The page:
So now let us say that we would like to add our own services. How could we implement this? First off, we define an interface for the service we want to offer, for example:


import java.util.List;

public interface MusicService {
  List<String> getTitleList();
  void play(String title);

We then define an implementation of this service, in this case I just call it MusicServiceImpl:



import java.util.Arrays;
import java.util.List;

public class MusicServiceImpl implements MusicService {
  private final String[] titles = {
      "Don't Worry Be Happy - Bobby Mcferrin",
      "I've just seen Jesus - Larnelle Harris",
      "When Praise Demands a Sacrifice - Larnelle Harris",
      "Sultans of Swing - Dire Straits"

  public List<String> getTitleList() {
    return Arrays.asList(titles);

  public void play(String title) {
    System.out.println("Playing: " + title);

Now comes the slightly fiddly bit: We need a META-INF/services/ file containing the text:

The META-INF/services directory needs to be included in a jar file. I also created a MANIFEST.MF file in the META-INF directory:

Manifest-Version: 1.0
Main-Class: MusicServiceTest

The test code can now use the standard ServiceLoader to discover any services that implement our MusicService interface.


import java.util.List;
import java.util.ServiceLoader;

public class MusicServiceTest {
  public static void main(String[] args) {
    ServiceLoader<MusicService> musicServices =
    for (MusicService musicService : musicServices) {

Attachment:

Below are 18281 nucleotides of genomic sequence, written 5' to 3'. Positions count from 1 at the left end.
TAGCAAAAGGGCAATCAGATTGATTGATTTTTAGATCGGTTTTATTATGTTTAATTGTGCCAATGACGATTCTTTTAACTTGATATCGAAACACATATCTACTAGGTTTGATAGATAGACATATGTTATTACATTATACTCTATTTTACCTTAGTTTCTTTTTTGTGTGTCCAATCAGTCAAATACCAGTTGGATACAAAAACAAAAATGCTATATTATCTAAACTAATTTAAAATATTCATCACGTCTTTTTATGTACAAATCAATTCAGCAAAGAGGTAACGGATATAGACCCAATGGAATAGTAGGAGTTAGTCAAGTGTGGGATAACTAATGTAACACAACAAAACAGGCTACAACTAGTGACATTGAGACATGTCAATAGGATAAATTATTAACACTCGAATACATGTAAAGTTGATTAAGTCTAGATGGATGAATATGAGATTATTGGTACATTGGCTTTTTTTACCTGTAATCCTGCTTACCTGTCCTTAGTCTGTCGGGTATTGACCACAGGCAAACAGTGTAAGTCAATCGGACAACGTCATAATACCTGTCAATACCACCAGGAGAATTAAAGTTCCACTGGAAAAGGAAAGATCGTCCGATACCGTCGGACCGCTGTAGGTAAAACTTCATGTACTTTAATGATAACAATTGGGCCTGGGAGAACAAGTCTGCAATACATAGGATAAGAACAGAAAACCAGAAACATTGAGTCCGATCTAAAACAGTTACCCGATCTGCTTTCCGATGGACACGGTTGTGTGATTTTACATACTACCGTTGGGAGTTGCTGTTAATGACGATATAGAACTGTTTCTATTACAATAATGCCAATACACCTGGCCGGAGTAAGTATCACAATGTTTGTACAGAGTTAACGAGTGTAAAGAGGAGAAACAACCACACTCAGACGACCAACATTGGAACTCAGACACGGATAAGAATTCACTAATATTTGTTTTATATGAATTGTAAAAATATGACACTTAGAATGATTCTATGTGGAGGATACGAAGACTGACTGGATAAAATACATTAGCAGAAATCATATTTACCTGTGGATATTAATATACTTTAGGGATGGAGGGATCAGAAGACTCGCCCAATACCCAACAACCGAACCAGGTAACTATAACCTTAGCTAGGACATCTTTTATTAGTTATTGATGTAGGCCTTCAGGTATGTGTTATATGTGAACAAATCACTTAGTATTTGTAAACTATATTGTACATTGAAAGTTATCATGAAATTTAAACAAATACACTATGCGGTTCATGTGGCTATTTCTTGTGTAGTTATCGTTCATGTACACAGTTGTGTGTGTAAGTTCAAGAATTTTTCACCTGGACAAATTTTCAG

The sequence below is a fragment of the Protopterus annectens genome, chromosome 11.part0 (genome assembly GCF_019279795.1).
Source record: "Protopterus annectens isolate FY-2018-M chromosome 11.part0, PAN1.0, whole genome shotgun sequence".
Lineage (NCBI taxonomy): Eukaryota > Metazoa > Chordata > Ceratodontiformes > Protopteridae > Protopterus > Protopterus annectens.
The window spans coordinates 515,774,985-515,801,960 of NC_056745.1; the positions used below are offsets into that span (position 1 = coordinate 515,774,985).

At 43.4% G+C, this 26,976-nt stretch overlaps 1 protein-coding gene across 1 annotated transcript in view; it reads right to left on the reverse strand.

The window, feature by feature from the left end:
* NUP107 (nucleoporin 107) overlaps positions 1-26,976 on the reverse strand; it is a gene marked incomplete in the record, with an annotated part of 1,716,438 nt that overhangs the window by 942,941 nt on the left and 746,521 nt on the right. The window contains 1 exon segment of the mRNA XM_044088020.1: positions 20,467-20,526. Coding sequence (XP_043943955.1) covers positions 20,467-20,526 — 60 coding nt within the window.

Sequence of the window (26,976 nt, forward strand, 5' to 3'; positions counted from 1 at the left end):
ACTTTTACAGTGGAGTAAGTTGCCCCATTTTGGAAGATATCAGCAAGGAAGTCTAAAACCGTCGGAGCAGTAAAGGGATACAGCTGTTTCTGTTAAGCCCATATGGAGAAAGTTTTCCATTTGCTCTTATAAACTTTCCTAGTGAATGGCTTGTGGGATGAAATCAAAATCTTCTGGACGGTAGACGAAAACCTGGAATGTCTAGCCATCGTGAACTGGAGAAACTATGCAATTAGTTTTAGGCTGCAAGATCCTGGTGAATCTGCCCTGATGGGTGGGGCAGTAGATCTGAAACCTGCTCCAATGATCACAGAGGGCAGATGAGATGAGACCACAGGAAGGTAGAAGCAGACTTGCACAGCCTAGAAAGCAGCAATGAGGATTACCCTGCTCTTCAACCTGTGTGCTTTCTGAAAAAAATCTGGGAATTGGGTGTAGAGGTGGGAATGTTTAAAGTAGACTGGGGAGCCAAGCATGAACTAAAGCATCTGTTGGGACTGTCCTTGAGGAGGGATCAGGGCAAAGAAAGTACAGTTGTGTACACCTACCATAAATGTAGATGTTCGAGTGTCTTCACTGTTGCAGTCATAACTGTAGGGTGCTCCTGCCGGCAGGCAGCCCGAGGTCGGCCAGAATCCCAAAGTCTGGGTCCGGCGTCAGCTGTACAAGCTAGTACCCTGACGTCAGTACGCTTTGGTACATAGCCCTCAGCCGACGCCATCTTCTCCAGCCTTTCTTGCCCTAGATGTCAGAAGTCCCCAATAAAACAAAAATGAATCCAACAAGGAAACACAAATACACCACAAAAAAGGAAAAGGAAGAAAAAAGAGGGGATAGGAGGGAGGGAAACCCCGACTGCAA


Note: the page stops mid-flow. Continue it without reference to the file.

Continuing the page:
List<String> titles = musicService.getTitleList();
      for (String title : titles) {;

To make it doubly easy for you to run this example, here is an Ant build script:

<?xml version="1.0"?>
<project name="music" default="compile">
  <target name="init">
    <mkdir dir="build"/>

  <target name="compile" depends="init">
    <javac srcdir="src" source="1.6" target="1.6"
    <copy todir="build/META-INF">
      <fileset dir="src/META-INF"/>
    <jar jarfile="music.jar" basedir="build"

  <target name="clean">
    <delete dir="build"/>
    <delete file="music.jar"/>

If you managed to run Ant successfully, it should be possible to simply call java -jar music.jar which should then produce this output:

    Playing: Don't Worry Be Happy - Bobby Mcferrin
    Playing: I've just seen Jesus - Larnelle Harris
    Playing: When Praise Demands a Sacrifice - Larnelle Harris
    Playing: Sultans of Swing - Dire Straits

We could now add new types of Music Services at will, all based on the original MusicService interface.

Be Careful!

As I learned in Athens on Wednesday, you can now use wildcards for jar files in classpaths. This means that the order of the services is non-deterministic and can depend on the operating system.

Since you cannot rely on the order in which services are offered to you, a secondary mechanism is necessary to decide which service to use. For example, to get a scripting engine, you can specify either the scripting language used, the file extension or the MIME type. Similar approaches should be used for your services.

That's all for this week. I need to get mountain biking with my son Maxi now ... :)

Kind regards from the Island of Crete